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A place at the table is not enough: Multistakeholder platforms from the perspective of IPLCs

XV World Forestry Congress, 2-6 May 2022









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    Creating a global map base of Indigenous Peoples and local community places and people
    XV World Forestry Congress, 2-6 May 2022
    2022
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    The security that the world’s forest-dwelling people have over their collective lands and resources are of increasing importance in the face of global challenges such as climate change, loss of biodiversity and land degradation. As areas occupied by Indigenous Peoples and local communities (IPLC) are increasingly threatened, the need to clarify rights becomes more urgent. Yet, progress is incomplete and held back by a lack of knowledge of where and how IPLCs occupy land. Building on the success of the LandMark initiative to map known IPLC land rights, and Prindex, a joint initiative of Global Land Alliance and ODI to measure perceived tenure security, the next major effort is the development of a global participatory IPLC map and database platform – “map base” – with the transformative potential to map all IPLC rights to land and resources globally. This document details the prospective development of the map base platform and methodology for measuring tenure security. Key advances include the platform’s scalability, focus on community participation, predictive approaches to identifying lands likely under IPLC occupation, and the incorporation of spatially-referenced perceived tenure security data. The result will be a unique and robust platform that will fill key knowledge gaps in the urgent discussions around effective approaches to protecting forest areas and supporting the people who actively manage and depend on these ecosystems. Keywords: Sustainable forest management; Adaptive and integrated management; Monitoring and data collection; Landscape management; Governance ID: 3623235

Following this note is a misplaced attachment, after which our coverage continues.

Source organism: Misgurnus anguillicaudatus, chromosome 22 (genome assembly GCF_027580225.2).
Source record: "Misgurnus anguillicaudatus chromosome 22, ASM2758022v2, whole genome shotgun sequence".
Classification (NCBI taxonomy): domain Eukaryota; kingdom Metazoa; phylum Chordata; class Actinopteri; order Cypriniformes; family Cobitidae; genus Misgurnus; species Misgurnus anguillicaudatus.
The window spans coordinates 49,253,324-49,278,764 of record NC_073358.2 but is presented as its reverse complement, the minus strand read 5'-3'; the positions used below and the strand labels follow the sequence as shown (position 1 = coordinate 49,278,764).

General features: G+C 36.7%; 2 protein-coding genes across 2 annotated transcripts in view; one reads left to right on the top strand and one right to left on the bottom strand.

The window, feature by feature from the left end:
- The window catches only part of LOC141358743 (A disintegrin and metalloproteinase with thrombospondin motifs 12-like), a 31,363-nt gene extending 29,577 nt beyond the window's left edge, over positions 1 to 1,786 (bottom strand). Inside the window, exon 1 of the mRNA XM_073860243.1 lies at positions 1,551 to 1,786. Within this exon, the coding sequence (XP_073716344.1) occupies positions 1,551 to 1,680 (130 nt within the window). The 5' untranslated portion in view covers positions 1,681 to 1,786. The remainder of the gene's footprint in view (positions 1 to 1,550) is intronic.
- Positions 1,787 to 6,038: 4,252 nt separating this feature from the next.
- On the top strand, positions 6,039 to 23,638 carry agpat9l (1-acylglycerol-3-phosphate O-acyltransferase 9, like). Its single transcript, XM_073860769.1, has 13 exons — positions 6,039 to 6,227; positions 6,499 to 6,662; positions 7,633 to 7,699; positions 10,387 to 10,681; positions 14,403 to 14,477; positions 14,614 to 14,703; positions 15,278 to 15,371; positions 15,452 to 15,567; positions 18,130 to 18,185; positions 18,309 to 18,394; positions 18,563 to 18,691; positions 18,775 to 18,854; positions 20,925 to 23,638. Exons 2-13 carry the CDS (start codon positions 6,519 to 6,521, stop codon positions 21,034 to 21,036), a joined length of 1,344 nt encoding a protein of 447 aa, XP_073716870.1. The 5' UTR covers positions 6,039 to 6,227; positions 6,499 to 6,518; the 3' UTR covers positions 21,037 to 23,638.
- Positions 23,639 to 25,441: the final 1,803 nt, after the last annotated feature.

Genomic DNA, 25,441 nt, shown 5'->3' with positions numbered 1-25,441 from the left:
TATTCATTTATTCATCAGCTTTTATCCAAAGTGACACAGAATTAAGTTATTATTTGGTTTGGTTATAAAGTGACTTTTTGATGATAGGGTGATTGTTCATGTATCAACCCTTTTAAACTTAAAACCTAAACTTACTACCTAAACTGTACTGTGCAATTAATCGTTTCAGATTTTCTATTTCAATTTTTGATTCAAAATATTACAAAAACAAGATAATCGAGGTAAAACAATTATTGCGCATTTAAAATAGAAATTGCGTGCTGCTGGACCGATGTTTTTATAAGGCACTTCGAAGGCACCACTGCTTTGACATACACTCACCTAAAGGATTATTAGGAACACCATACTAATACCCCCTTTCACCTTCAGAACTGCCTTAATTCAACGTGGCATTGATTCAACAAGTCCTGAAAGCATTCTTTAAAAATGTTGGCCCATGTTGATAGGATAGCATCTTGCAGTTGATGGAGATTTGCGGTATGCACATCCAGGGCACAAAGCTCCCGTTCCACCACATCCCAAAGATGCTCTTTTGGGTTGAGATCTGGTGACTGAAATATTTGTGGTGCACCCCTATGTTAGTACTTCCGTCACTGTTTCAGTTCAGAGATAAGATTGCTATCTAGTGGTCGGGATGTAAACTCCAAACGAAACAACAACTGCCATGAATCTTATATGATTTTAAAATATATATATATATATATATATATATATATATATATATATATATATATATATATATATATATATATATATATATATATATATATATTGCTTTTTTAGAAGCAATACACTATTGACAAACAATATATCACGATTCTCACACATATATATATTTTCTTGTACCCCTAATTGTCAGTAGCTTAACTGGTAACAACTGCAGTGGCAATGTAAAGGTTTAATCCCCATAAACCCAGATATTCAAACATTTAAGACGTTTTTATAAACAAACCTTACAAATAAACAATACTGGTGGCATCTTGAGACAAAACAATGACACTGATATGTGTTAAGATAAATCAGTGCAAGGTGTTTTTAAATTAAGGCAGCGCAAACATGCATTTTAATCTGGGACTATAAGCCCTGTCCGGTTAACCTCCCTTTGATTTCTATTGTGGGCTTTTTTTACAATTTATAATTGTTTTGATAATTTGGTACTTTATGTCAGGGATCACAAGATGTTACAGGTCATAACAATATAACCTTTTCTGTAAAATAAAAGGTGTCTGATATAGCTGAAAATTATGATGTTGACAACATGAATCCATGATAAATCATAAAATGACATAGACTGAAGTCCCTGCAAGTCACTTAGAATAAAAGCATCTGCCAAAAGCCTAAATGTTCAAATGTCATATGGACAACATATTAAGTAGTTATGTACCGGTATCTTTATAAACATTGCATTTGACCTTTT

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    After ten years of readiness, risks, and challenges ahead for implementation of REDD+ in Nepal
    XV World Forestry Congress, 2-6 May 2022
    2022
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    After a decade of readiness for REDD+, Nepal has signed the Emission Reduction Payment Agreement (ERPA) with the World Bank under the Carbon Fund of the Forest Carbon Partnership Facility (FCPF) in February 2021. After signing the agreement, Nepal has entered the implementation phase of the REDD+ and is one of the 15 REDD+ countries to do so until September 2021. When Government of Nepal, decided to participate in the REDD+ initiative in 2010, there was some confusion and reluctance among most of the other stakeholders. The situation slowly changed, and all stakeholders hoped that REDD+ would be beneficial for the country in many aspects. This resulted successful implementation of the 1st phase of readiness and approval of the 2nd phase readiness grant. Nepal’s Emission Reduction Program Document (ER-PD) for the 13 Terai Arc Landscape districts was approved by the Carbon Fund in June 2018. Seven interventions proposed in the ER-PD are being implemented formally for the Emission Reduction program since July 2021. This study critically analyzes the risks and challenges ahead for implementation of the REDD+ in Nepal. The study was based mostly on review of various legal instruments, capacity of government institutions and other stakeholders including indigenous people and local communities (IPLCs) and field level consultations. The study revealed that there are some risks for the REDD+ implementation in coming years. Conflicts between the federal and State governments on rights and authority to manage forest resources and likelihood of policy shift to the traditional management of forest resources instead of production oriented SFM practices envisioned by the ER-PD is a big risk. Private sector is not very enthusiastic to participate in the program as their concerns are not addressed. Furthermore, dominance by the forestry sector may hinder the prospect of active involvement of other sectors such as agriculture. There are also some technical challenges and benefit sharing may also be a very contentious. Keywords: Climate change, REDD+, Forest Carbon, Forest Governance; Benefit sharing ID: 3485323